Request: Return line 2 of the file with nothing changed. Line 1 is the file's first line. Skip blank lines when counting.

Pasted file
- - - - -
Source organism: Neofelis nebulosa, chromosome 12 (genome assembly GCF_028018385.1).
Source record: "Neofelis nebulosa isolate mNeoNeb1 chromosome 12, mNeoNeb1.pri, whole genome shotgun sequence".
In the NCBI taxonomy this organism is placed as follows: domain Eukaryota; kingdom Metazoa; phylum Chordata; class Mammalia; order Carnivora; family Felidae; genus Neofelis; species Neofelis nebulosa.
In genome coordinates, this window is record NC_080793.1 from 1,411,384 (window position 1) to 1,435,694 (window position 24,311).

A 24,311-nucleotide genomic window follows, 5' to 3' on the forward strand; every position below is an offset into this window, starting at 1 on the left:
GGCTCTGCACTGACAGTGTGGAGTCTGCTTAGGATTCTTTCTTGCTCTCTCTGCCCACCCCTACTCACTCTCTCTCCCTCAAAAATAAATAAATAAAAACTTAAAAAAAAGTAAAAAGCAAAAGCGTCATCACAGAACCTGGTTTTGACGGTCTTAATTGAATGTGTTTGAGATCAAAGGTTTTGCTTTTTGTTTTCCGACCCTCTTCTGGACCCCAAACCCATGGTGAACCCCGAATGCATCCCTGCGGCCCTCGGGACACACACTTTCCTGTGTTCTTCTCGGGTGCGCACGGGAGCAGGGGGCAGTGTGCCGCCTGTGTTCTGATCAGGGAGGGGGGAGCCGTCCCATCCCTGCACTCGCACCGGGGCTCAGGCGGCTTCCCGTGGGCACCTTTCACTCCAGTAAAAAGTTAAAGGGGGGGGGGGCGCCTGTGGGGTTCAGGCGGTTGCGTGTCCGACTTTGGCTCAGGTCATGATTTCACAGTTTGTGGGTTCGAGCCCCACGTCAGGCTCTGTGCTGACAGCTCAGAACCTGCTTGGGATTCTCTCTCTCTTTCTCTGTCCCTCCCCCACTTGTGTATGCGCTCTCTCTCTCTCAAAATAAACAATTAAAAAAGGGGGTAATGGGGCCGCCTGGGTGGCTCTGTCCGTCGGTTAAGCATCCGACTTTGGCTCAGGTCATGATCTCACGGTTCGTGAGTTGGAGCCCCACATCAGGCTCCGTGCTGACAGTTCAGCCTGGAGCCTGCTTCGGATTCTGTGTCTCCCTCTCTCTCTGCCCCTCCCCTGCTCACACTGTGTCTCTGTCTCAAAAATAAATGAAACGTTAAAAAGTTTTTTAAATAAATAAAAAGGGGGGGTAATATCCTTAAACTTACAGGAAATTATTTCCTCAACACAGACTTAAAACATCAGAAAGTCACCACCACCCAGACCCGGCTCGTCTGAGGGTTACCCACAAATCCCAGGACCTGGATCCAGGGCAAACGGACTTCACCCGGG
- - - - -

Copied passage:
Source record: "Neofelis nebulosa isolate mNeoNeb1 chromosome 12, mNeoNeb1.pri, whole genome shotgun sequence".